Ali Khan: Absolutely. Every person can make a really big difference. We've created a whole new algorithm, which is very unique, around not just focusing on your weakest areas, which is typically what we're told within a lot of surveys. In fact, a lot of measurement systems drive up the weakest scores first.

But what you find is that if you've created a North star called flourishing, the things you might want to do instead are not just about the weakest scores, but across the board, the things that align to give you the best possible chance to flourish.

So we've shifted the focus onto those actions, which are different per person, per team, and for the whole company.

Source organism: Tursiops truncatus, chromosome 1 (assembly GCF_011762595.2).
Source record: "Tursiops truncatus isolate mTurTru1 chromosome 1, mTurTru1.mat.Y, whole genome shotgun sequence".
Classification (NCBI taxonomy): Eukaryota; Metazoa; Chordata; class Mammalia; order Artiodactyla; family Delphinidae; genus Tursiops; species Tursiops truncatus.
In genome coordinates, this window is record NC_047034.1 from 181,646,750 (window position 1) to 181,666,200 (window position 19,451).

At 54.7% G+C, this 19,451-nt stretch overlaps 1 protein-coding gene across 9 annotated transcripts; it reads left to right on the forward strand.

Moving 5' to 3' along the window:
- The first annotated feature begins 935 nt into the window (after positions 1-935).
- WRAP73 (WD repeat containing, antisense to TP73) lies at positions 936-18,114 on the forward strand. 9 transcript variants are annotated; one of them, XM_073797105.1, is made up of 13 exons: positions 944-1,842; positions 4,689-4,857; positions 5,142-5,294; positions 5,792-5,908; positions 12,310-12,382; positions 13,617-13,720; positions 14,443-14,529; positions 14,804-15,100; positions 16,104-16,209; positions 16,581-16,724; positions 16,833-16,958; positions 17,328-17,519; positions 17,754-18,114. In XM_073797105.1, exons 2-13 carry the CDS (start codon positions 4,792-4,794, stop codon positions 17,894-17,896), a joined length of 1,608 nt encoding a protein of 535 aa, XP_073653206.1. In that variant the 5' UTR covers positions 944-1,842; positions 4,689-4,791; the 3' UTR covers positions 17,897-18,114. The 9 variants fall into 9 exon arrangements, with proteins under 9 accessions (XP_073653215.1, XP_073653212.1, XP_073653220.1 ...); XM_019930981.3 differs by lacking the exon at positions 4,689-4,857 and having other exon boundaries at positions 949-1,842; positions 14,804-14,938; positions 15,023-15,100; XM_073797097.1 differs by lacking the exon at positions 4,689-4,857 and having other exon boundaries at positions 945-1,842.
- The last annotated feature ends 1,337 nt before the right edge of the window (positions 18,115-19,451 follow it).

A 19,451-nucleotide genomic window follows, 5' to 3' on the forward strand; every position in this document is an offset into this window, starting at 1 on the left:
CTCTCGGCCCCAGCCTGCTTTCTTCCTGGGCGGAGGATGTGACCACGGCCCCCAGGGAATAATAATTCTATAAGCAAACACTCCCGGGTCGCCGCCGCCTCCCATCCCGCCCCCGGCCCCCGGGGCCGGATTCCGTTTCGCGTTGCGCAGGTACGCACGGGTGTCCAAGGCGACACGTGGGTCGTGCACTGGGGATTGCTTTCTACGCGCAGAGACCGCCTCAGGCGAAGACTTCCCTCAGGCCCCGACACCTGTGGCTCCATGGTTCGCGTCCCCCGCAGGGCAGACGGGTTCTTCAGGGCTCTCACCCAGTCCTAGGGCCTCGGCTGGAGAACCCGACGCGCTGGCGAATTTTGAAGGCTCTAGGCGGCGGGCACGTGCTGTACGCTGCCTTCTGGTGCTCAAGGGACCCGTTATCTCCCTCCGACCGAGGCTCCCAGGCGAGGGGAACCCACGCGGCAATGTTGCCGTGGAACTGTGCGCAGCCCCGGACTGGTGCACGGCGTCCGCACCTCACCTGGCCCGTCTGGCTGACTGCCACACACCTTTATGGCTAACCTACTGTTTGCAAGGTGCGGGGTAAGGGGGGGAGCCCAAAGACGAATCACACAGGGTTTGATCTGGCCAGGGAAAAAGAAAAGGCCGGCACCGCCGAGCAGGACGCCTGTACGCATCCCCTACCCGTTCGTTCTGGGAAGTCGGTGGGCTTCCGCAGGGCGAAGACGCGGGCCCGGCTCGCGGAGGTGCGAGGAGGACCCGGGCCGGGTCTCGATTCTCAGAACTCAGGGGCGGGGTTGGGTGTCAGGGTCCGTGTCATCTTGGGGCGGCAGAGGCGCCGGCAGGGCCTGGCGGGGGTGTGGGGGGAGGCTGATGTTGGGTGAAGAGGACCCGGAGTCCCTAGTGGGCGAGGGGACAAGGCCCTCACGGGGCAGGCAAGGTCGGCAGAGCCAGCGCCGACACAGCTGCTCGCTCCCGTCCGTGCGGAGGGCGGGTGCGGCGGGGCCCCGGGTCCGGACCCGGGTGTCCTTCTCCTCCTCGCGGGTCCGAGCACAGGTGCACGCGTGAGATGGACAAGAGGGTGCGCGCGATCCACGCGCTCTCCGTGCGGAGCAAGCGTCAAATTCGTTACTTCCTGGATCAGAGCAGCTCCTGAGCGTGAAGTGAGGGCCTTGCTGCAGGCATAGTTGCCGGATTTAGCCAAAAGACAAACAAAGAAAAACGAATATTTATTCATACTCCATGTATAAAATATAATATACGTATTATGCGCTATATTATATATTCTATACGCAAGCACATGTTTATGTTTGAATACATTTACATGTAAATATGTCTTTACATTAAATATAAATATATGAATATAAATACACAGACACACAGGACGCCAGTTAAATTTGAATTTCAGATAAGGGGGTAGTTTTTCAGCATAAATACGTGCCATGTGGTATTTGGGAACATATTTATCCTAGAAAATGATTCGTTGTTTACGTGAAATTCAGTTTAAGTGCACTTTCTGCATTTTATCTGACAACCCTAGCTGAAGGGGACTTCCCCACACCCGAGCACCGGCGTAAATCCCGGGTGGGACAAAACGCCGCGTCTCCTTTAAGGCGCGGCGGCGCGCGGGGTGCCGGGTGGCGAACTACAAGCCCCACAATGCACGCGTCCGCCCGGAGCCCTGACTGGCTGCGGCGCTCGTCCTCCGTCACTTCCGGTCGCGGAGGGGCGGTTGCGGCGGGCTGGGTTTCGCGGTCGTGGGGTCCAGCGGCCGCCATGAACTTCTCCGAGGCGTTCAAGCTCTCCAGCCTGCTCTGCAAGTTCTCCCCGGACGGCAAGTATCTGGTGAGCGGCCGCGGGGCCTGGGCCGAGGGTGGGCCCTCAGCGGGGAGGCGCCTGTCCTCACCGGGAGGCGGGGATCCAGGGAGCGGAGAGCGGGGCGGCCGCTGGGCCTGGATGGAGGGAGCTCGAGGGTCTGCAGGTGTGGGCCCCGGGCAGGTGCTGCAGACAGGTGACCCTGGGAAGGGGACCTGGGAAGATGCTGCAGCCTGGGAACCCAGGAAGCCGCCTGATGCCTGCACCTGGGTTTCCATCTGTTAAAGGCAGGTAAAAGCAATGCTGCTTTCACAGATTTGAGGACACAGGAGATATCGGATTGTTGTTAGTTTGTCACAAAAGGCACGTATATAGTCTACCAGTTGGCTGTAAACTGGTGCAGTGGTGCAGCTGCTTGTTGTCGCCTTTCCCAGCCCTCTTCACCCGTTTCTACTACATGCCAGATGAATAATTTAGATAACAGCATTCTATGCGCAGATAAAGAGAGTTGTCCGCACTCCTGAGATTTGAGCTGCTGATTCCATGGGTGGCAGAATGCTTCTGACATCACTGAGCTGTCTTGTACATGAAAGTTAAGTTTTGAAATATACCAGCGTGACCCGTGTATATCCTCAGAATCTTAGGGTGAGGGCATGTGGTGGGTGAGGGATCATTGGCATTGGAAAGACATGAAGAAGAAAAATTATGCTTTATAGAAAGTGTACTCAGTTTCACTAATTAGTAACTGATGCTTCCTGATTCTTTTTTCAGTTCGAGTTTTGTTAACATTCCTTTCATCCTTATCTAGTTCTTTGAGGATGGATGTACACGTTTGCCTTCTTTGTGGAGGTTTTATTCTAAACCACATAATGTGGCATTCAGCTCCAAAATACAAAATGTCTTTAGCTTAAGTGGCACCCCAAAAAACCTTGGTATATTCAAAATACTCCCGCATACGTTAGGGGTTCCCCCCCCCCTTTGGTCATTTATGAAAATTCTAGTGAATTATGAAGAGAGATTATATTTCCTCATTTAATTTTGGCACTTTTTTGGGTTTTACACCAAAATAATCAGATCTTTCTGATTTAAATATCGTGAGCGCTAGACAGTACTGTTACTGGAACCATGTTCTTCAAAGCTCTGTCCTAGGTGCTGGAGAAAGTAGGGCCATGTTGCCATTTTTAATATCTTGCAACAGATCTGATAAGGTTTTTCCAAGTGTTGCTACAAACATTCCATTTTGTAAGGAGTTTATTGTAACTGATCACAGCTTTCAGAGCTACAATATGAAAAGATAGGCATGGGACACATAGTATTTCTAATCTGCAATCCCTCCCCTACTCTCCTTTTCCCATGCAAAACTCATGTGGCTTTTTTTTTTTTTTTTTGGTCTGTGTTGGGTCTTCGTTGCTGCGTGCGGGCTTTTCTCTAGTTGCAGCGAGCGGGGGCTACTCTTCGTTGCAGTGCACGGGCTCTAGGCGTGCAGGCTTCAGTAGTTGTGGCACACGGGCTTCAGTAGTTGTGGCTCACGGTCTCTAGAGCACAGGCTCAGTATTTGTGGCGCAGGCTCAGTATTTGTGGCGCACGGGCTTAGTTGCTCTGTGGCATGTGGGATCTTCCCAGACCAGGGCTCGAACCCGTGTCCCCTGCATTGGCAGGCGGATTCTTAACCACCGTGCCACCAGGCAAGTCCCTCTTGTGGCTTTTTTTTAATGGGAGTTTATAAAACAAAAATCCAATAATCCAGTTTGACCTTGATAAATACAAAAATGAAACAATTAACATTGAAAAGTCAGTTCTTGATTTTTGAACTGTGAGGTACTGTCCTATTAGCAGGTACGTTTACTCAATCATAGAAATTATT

Ashish Kothari: That was the other thing that I found to be really insightful, friends. As you're looking at surveys, as you're studying this problem, let's not focus only on what we are weak at; let's look at what we are good at, which actually increases the probability of success.

In the end, there's only so many things we can focus on at one time. It's important to understand which ones significantly improve the results that we are looking for, and they might be different by a team, individual, and organization.

The invitation again is to take granular approaches to really optimizing our human assets, just as you take granular approaches to optimize store productivity, to study, diagnose manufacturing systems, lines, equipment. We don't do one size fits all. Let's not do one size fits all interventions here as well.